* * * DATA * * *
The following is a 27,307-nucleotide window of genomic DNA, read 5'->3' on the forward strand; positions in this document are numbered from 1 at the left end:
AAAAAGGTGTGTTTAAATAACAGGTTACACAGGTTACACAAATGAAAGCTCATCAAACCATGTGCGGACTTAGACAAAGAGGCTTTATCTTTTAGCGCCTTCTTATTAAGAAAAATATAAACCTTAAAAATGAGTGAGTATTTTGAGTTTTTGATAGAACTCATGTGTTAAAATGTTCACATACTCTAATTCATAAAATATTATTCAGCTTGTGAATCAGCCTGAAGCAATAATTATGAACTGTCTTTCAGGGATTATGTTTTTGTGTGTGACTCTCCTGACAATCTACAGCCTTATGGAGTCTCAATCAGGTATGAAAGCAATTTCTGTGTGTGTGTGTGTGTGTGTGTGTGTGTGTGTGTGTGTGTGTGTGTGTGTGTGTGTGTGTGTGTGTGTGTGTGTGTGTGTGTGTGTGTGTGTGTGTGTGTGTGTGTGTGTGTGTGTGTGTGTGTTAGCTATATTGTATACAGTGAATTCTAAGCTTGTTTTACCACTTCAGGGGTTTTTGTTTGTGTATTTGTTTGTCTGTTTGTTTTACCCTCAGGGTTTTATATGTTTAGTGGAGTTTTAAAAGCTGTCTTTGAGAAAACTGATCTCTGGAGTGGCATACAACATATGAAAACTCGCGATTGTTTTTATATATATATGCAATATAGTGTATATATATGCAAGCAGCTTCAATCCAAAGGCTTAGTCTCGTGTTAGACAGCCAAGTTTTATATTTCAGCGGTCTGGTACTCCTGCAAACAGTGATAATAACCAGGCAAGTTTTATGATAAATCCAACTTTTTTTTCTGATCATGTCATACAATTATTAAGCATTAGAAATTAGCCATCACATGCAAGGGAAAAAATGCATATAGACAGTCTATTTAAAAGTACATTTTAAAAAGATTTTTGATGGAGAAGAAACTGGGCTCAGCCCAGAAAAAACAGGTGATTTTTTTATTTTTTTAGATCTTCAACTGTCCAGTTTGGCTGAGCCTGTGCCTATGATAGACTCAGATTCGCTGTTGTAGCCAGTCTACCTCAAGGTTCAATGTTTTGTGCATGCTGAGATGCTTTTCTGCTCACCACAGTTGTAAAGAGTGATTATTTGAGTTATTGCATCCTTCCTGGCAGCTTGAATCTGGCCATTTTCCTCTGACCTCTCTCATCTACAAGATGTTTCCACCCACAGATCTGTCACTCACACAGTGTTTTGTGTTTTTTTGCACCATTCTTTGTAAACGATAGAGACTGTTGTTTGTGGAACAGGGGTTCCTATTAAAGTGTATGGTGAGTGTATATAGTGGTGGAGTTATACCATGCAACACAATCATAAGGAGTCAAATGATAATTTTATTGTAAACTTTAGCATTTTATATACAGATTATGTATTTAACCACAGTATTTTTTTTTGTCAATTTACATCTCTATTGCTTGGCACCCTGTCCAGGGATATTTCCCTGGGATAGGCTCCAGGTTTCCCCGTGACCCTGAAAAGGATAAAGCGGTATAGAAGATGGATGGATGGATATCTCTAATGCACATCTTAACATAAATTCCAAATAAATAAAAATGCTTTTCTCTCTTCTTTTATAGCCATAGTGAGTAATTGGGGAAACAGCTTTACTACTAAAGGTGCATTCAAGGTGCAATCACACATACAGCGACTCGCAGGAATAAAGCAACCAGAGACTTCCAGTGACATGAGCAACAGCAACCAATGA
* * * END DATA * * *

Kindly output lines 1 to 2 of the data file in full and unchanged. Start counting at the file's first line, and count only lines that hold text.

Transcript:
The following is a 27,307-nucleotide window of genomic DNA, read 5'->3' on the forward strand; positions in this document are numbered from 1 at the left end:
AAAAAGGTGTGTTTAAATAACAGGTTACACAGGTTACACAAATGAAAGCTCATCAAACCATGTGCGGACTTAGACAAAGAGGCTTTATCTTTTAGCGCCTTCTTATTAAGAAAAATATAAACCTTAAAAATGAGTGAGTATTTTGAGTTTTTGATAGAACTCATGTGTTAAAATGTTCACATACTCTAATTCATAAAATATTATTCAGCTTGTGAATCAGCCTGAAGCAATAATTATGAACTGTCTTTCAGGGATTATGTTTTTGTGTGTGACTCTCCTGACAATCTACAGCCTTATGGAGTCTCAATCAGGTATGAAAGCAATTTCTGTGTGTGTGTGTGTGTGTGTGTGTGTGTGTGTGTGTGTGTGTGTGTGTGTGTGTGTGTGTGTGTGTGTGTGTGTGTGTGTGTGTGTGTGTGTGTGTGTGTGTGTGTGTGTGTGTGTGTGTGTGTTAGCTATATTGTATACAGTGAATTCTAAGCTTGTTTTACCACTTCAGGGGTTTTTGTTTGTGTATTTGTTTGTCTGTTTGTTTTACCCTCAGGGTTTTATATGTTTAGTGGAGTTTTAAAAGCTGTCTTTGAGAAAACTGATCTCTGGAGTGGCATACAACATATGAAAACTCGCGATTGTTTTTATATATATATGCAATATAGTGTATATATATGCAAGCAGCTTCAATCCAAAGGCTTAGTCTCGTGTTAGACAGCCAAGTTTTATATTTCAGCGGTCTGGTACTCCTGCAAACAGTGATAATAACCAGGCAAGTTTTATGATAAATCCAACTTTTTTTTCTGATCATGTCATACAATTATTAAGCATTAGAAATTAGCCATCACATGCAAGGGAAAAAATGCATATAGACAGTCTATTTAAAAGTACATTTTAAAAAGATTTTTGATGGAGAAGAAACTGGGCTCAGCCCAGAAAAAACAGGTGATTTTTTTATTTTTTTAGATCTTCAACTGTCCAGTTTGGCTGAGCCTGTGCCTATGATAGACTCAGATTCGCTGTTGTAGCCAGTCTACCTCAAGGTTCAATGTTTTGTGCATGCTGAGATGCTTTTCTGCTCACCACAGTTGTAAAGAGTGATTATTTGAGTTATTGCATCCTTCCTGGCAGCTTGAATCTGGCCATTTTCCTCTGACCTCTCTCATCTACAAGATGTTTCCACCCACAGATCTGTCACTCACACAGTGTTTTGTGTTTTTTTGCACCATTCTTTGTAAACGATAGAGACTGTTGTTTGTGGAACAGGGGTTCCTATTAAAGTGTATGGTGAGTGTATATAGTGGTGGAGTTATACCATGCAACACAATCATAAGGAGTCAAATGATAATTTTATTGTAAACTTTAGCATTTTATATACAGATTATGTATTTAACCACAGTATTTTTTTTTGTCAATTTACATCTCTATTGCTTGGCACCCTGTCCAGGGATATTTCCCTGGGATAGGCTCCAGGTTTCCCCGTGACCCTGAAAAGGATAAAGCGGTATAGAAGATGGATGGATGGATATCTCTAATGCACATCTTAACATAAATTCCAAATAAATAAAAATGCTTTTCTCTCTTCTTTTATAGCCATAGTGAGTAATTGGGGAAACAGCTTTACTACTAAAGGTGCATTCAAGGTGCAATCACACATACAGCGACTCGCAGGAATAAAGCAACCAGAGACTTCCAGTGACATGAGCAACAGCAACCAATGA